In Study 2, using intact animals, the ability of a drug to inhibit the reflex depressor response to colorectal distension can be assessed. In this model an inhibition of the reflex indicates modulation of visceral nociceptive neurotransmission and, therefore, the use of the drug in functional bowel disease (e.g IBS); see Kozlowski et al, 2000, Gut 46, 474-480. Allodynia and visceral pain are important components of functional bowel disease.
 Study 1
 Three groups of rats received vehicle, in indomethacin or MCI-225 There were 13 rats in each group. Inflammatory pain was induced following a modified Randall Selitto method and the pain threshold of the inflamed paw was measured using a paw pressure analgesiometer. The threshold for paw withdrawal was measured in grams at 1 and 3 hours post dose. The results are shown in the following Tables.
Group mean (± sd) pain threshold (g) of inflamed paw at: 1 hour 2 hour Treat- Dose pre- pre- 1 hour 3 hour Group ment (mg/kg) dose dose pre-dose pre-dose 1 Vehicle 0 191.5 ± 146.5 ± 135.0 ± 135.0 ± 88.56 28.82 36.23 34.10 2 MCI-225 30 147.7 ± 138.5 ± 170.8* ± 205.4** ± 65.91 34.72 39.47 68.30 3 Indome- 1 166.2 ± 144.2 ± 200.8* ± 210.0* ± thacin 68.32 41.32 82.96 107.12 Group mean changes (± sd) in pain threshold (g) from pre-dose reading at: Dose 1 hour 3 hour Group Treatment (mg/kg) post-dose post-dose 1 Vehicle 0 −11.5 ± 50.56 −11.5 ± 38.32 2 MCI-225 30 32.3* ± 56.41 66.9** ± 65.85 3 Indome- 1 56.5** ± 56.18 65.8* ± 95.17 thacin
 Statistical significance of difference from vehicle-treated group *p<0.05, **p<0.01
 The results show that MCI-225 was able to increase the pain threshold by 32.3 g at 1 hour and 66.9 g at 3 hours. There is a statistically significant difference between these values and those for vehicle at the same time intervals. On this basis, MCI-225 is useful for the treatment of inflammatory and other pain.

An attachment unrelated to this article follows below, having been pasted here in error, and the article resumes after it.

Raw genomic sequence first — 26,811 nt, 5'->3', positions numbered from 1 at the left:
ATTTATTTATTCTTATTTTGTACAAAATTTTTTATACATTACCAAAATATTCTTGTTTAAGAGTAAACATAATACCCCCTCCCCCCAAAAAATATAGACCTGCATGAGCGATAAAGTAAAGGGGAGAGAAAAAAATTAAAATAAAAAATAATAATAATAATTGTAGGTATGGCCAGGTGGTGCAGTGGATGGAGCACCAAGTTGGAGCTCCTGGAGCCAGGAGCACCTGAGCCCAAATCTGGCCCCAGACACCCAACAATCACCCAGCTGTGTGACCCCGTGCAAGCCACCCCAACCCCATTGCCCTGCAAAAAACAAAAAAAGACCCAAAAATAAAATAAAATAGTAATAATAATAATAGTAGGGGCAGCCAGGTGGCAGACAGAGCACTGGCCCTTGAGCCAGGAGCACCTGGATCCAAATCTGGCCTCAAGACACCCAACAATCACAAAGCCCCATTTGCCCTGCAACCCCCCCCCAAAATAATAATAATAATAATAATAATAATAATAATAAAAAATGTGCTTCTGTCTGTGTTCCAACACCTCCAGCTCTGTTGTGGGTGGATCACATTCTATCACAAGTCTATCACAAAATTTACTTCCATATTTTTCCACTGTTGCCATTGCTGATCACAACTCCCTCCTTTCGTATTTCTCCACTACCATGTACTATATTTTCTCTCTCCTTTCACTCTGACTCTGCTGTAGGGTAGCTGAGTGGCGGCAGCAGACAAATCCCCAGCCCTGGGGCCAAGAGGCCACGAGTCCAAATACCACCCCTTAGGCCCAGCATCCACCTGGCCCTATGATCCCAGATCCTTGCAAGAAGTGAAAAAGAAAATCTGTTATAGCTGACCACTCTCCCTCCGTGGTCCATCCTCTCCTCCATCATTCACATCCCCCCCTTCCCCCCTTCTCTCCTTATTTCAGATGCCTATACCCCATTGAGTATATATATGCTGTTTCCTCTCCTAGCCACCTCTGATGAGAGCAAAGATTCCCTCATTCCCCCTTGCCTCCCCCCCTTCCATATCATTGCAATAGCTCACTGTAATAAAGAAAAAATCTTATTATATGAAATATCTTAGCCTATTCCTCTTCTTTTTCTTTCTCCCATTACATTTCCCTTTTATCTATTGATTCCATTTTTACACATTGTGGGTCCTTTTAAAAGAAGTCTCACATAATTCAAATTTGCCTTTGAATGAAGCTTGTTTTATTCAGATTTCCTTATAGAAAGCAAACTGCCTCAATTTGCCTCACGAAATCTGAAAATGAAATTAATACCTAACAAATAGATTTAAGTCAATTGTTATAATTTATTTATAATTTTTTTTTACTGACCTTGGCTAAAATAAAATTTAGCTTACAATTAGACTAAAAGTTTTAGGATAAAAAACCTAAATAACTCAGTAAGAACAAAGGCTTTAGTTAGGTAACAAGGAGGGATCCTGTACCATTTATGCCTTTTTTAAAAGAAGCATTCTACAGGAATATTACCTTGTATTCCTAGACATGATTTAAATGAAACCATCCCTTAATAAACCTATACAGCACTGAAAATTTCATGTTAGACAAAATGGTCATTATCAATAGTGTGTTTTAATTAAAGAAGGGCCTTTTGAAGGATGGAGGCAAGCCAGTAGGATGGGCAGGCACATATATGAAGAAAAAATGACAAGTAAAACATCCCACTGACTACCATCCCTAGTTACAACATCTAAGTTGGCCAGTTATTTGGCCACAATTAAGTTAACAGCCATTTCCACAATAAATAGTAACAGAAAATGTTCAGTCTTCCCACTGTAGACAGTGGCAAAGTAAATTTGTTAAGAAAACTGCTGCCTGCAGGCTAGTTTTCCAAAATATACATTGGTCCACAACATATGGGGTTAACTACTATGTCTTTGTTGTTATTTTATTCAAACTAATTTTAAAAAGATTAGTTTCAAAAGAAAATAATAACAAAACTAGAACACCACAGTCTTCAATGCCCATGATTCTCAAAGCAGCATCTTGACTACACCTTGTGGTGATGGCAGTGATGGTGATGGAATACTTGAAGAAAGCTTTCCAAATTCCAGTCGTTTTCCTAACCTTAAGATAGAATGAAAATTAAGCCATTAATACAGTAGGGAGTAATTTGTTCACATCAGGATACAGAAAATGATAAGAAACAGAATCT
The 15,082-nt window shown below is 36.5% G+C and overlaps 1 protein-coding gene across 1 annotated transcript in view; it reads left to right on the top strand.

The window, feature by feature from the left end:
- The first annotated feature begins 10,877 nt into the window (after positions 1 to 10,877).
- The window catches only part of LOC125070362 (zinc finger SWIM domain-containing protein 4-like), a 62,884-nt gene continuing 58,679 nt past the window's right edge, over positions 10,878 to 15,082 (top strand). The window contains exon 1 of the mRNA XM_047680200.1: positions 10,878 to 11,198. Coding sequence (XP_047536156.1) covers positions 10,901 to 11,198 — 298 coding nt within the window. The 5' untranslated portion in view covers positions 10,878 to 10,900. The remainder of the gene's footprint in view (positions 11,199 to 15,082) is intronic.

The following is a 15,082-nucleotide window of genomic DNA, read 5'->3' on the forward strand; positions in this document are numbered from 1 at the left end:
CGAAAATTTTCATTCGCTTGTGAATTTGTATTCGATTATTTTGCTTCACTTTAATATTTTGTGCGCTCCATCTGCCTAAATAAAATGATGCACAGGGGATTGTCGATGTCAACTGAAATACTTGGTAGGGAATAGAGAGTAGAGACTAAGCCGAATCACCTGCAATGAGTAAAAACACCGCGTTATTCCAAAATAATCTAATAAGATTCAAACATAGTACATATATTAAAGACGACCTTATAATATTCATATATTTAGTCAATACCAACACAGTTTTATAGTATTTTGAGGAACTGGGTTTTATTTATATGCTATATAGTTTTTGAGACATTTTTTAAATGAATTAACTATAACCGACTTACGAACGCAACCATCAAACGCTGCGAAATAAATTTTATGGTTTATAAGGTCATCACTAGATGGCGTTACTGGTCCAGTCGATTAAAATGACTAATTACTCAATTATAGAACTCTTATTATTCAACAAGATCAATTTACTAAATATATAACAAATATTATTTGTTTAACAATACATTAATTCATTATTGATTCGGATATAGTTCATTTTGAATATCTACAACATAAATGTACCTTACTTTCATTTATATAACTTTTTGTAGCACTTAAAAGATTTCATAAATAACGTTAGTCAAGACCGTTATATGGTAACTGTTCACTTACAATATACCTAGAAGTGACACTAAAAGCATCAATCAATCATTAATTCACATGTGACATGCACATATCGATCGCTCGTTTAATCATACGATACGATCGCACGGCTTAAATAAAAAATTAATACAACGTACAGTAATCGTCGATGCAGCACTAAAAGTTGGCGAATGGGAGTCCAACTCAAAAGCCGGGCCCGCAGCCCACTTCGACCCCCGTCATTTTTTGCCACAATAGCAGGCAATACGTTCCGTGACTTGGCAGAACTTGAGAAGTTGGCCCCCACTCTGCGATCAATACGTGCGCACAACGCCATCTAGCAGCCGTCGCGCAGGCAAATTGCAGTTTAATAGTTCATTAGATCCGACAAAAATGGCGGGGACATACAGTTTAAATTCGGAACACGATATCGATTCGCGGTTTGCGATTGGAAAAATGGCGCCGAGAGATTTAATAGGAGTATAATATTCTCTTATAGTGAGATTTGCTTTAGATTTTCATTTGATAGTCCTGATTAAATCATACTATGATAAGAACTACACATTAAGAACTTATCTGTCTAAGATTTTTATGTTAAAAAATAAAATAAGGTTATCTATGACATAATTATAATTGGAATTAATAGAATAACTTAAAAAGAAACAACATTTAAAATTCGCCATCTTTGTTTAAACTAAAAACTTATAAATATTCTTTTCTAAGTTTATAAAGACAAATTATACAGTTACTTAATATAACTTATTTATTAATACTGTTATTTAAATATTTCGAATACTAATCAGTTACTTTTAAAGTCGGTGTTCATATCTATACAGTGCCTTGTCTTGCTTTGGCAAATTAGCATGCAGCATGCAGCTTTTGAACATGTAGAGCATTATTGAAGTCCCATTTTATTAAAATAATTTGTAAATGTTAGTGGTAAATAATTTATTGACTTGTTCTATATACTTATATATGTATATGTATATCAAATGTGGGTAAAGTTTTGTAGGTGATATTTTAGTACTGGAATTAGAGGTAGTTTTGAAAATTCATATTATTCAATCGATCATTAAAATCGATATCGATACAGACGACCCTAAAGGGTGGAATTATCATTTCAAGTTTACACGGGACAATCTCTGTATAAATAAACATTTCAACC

Study 2
 Experiments were performed on male Sprague-Dawley rats (250-300 g). Anesthesia was induced with isoflurane (2.5% in oxygen) and maintained with alpha chlorolose (80 mg/kg i.v.). The left carotid artery was cannulated for the measurement of blood pressure and heart rate and the left jugular vein cannulated for drug administration A tracheal cannula was implanted for artificial respiration if required. A 10 mm long latex balloon was inserted intrarectally so that the tip of the balloon was 20 mm from the anal verge (Kozlowski et al, supra). The balloon was connected via a double lumen cannula to a pressure transducer and also to a saline-filled syringe for inflation/deflation of the balloon. Throughout the experiment, body temperature was kept constant at 36-38 C using a homeothermic blanket.
 Once stable baseline parameters were obtained (approximately after 20 minutes), the balloon was rapidly inflated with increasing volumes of saline (0.5-2.5 ml) for 30 seconds at 5 minute intervals, and the resultant change in blood pressure recorded Three distinct response curves were constructed, with a 10 minute stabilisation period between each curve In one group of animals, 10 minutes prior to the commencement of the final distension response curve, a single bolus of MCI-225 (3 mg/kg) was administered intravenously; in a second group of animals, a single bolus dose of vehicle was administered. The effect of MCI-225 and vehicle was determined by analysing the changes in colorectal distension that evoked depressor response.
 Falls in arterial blood pressure (mean absolute decreases in mean arterial pressure in mmHg, with standard error of mean in brackets) evoked by distension of the balloon, before adding drug at 0.5, 1.0, 1.5, 2.0 and 2.5 ml balloon volume were 2.7 (1.9), 12.4 (5.9), 24.0 (8.9), 36.3 (4.8) and 43.4 (6.0), respectively (all except final value n=6, final value n=5). Following administration of MCI-225 at 3 mg/kg i.v, the corresponding values were 2.2 (1 65), 6.3 (2.6), 10.6 (3 9), 15.3 (5 4) and 24 6 (7.3), respectively (all values except final value n=6, final value n=5)
 The results clearly show that MCI-225 inhibited the distension-induced falls in blood pressure The falls in blood pressure evoked by 2.0 and 2.5 ml balloon volumes were reduced with statistical significance following administration of MCI-225 at 3 mg/kg, with p values (paired t test) of less than 0 01 and less than 0 05 respectively.